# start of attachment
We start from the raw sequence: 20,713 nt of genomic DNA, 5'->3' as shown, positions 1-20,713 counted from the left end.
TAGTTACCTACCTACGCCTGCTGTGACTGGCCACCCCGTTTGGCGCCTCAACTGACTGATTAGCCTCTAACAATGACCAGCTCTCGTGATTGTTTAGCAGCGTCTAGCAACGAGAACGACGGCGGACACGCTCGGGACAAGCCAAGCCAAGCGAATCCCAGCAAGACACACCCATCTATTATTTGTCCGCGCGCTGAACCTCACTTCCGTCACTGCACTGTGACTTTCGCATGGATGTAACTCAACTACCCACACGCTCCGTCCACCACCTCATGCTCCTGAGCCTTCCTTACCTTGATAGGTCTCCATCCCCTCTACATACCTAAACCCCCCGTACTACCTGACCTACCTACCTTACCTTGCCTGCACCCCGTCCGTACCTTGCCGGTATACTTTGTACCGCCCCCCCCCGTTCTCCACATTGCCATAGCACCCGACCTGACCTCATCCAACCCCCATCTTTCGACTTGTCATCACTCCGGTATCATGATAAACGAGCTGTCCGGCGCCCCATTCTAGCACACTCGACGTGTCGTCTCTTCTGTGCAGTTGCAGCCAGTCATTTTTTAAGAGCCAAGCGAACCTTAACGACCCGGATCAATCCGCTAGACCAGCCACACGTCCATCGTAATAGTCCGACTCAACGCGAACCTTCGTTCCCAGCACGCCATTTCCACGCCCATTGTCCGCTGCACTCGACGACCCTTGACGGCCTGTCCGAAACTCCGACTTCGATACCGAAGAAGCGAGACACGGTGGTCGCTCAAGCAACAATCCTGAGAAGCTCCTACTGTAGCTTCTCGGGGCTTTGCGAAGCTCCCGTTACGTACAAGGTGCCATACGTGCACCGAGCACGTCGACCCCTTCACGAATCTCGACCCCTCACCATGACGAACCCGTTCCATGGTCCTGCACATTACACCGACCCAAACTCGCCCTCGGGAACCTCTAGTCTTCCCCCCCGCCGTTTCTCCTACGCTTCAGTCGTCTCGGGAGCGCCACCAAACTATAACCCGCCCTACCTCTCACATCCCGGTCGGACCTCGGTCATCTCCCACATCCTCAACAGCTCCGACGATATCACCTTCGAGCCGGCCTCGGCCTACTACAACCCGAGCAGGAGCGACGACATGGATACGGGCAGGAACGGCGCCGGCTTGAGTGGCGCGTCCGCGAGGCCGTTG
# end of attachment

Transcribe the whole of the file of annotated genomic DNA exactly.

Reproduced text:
We start from the raw sequence: 20,713 nt of genomic DNA, 5'->3' as shown, positions 1-20,713 counted from the left end.
TAGTTACCTACCTACGCCTGCTGTGACTGGCCACCCCGTTTGGCGCCTCAACTGACTGATTAGCCTCTAACAATGACCAGCTCTCGTGATTGTTTAGCAGCGTCTAGCAACGAGAACGACGGCGGACACGCTCGGGACAAGCCAAGCCAAGCGAATCCCAGCAAGACACACCCATCTATTATTTGTCCGCGCGCTGAACCTCACTTCCGTCACTGCACTGTGACTTTCGCATGGATGTAACTCAACTACCCACACGCTCCGTCCACCACCTCATGCTCCTGAGCCTTCCTTACCTTGATAGGTCTCCATCCCCTCTACATACCTAAACCCCCCGTACTACCTGACCTACCTACCTTACCTTGCCTGCACCCCGTCCGTACCTTGCCGGTATACTTTGTACCGCCCCCCCCCGTTCTCCACATTGCCATAGCACCCGACCTGACCTCATCCAACCCCCATCTTTCGACTTGTCATCACTCCGGTATCATGATAAACGAGCTGTCCGGCGCCCCATTCTAGCACACTCGACGTGTCGTCTCTTCTGTGCAGTTGCAGCCAGTCATTTTTTAAGAGCCAAGCGAACCTTAACGACCCGGATCAATCCGCTAGACCAGCCACACGTCCATCGTAATAGTCCGACTCAACGCGAACCTTCGTTCCCAGCACGCCATTTCCACGCCCATTGTCCGCTGCACTCGACGACCCTTGACGGCCTGTCCGAAACTCCGACTTCGATACCGAAGAAGCGAGACACGGTGGTCGCTCAAGCAACAATCCTGAGAAGCTCCTACTGTAGCTTCTCGGGGCTTTGCGAAGCTCCCGTTACGTACAAGGTGCCATACGTGCACCGAGCACGTCGACCCCTTCACGAATCTCGACCCCTCACCATGACGAACCCGTTCCATGGTCCTGCACATTACACCGACCCAAACTCGCCCTCGGGAACCTCTAGTCTTCCCCCCCGCCGTTTCTCCTACGCTTCAGTCGTCTCGGGAGCGCCACCAAACTATAACCCGCCCTACCTCTCACATCCCGGTCGGACCTCGGTCATCTCCCACATCCTCAACAGCTCCGACGATATCACCTTCGAGCCGGCCTCGGCCTACTACAACCCGAGCAGGAGCGACGACATGGATACGGGCAGGAACGGCGCCGGCTTGAGTGGCGCGTCCGCGAGGCCGTTG